12111 W Maple, Wichita, KS 67235

(316) 942-7496

2330 N Amidon Ave, Wichita, KS 67204

(316) 838-7797

2635 W Douglas Ave, Wichita, KS 67213

(316) 942-7496

415 SE Louis Dr, Mulvane, KS 67110

(316) 942-7496

8150 E Douglas Ave Ste 50, Wichita, KS 67206

(316) 942-7496

What Vision Therapy Offers?

Vision and Learning Therapy

Many parents and teachers do not realize that students need good visual skills to support academic performance. Students need visual skills in 2 major areas: Visual Information Acquisition Skills and Visual Information Processing Skills.

Visual Information Acquisition Skills are skills like eye tracking, eye focusing, and eye teaming skills. Eye tracking skills are necessary to read and not skip lines or words. Eye focusing skills insure that the print is clear and remains clear for the time the student is reading. Eye teaming skills to insure that print on the page does not double or overlap during the process of reading.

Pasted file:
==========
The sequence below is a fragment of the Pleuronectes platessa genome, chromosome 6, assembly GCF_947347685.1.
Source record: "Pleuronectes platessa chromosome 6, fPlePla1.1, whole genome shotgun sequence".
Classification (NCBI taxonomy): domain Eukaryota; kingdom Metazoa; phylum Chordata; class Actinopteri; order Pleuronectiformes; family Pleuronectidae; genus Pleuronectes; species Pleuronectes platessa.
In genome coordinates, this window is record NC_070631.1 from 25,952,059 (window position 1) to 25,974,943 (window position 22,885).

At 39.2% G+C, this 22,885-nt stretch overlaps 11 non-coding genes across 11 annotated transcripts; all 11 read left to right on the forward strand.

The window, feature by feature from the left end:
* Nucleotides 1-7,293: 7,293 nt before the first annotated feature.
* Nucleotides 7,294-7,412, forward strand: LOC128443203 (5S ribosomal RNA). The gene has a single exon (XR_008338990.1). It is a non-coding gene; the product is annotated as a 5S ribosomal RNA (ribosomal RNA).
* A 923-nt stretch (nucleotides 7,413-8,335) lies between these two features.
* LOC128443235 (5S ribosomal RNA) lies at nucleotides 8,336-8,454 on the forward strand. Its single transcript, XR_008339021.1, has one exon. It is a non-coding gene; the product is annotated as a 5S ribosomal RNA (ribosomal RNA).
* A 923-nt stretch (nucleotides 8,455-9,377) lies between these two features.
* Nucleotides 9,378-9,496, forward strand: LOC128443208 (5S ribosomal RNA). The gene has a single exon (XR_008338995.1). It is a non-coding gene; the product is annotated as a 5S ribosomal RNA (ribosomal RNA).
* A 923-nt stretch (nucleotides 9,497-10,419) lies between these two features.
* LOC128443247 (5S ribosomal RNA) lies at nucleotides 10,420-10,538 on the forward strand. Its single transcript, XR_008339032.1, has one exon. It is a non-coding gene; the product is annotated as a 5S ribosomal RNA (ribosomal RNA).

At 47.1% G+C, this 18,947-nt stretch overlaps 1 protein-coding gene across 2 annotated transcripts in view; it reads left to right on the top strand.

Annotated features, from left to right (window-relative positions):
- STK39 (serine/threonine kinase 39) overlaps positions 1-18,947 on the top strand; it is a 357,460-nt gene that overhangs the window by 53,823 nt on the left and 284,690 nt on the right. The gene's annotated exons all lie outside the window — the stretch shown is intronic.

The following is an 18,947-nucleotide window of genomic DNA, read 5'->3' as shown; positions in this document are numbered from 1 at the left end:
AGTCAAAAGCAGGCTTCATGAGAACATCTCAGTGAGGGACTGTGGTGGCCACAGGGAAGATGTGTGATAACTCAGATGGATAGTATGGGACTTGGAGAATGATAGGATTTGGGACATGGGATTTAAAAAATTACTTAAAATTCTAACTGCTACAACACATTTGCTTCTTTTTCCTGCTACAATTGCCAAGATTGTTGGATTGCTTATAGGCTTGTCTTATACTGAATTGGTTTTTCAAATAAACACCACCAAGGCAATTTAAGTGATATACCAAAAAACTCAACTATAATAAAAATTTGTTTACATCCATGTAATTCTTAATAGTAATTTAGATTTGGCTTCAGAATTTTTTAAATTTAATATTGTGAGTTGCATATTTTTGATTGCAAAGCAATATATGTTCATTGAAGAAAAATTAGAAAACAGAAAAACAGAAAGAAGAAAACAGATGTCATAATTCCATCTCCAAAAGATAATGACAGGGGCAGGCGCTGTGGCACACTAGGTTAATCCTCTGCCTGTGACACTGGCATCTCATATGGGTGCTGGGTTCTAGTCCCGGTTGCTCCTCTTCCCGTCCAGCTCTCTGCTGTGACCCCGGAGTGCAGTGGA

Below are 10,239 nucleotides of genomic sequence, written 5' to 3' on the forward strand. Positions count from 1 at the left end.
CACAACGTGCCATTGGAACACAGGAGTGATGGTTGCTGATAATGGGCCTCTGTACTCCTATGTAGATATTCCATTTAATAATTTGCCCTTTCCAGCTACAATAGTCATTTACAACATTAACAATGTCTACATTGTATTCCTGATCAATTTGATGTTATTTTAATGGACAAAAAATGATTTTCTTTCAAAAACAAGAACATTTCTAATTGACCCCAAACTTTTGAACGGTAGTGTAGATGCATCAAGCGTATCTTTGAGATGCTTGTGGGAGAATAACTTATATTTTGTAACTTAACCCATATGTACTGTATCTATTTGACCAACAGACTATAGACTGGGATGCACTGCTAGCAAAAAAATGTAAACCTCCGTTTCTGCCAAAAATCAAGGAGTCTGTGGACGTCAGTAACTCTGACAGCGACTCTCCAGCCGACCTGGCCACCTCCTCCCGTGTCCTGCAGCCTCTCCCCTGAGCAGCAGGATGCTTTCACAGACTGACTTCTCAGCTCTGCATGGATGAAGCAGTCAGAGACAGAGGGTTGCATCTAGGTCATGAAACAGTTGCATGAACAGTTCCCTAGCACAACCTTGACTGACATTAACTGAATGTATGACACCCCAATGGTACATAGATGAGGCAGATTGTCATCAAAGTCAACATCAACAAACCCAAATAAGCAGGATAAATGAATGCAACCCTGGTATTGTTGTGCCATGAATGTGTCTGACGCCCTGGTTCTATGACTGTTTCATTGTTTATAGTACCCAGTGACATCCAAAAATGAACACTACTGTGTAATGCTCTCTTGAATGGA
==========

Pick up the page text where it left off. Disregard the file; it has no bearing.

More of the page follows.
Visual Information Processing Skills are necessary for students to understand or process what the visual system is gathering. These are skills like:

  • Visual Motor Skills ( eye hand skills);
  • Visual Discrimination - being able to tell the difference between 2 objects that are very similar yet different e.g. the word “these” and “those”.
  • Visual Memory- seeing work on page one and remembering that same work on page 5.
  • Visual Figure Ground- Being able to pick out a word or find a word on a page.
  • Visual Sequential Memory- Being able to remember symbols in sequence. Needed for Spelling and word recognition.

Amblyopia Therapy

Amblyopia-There are about 7 different types of amblyopia. The two main kinds are Amblyopia. The first type is associated with one eye being more farsighted than the other. This is called refractive amblyopia. The second type is associated with one eye not aiming where the other eye is aiming.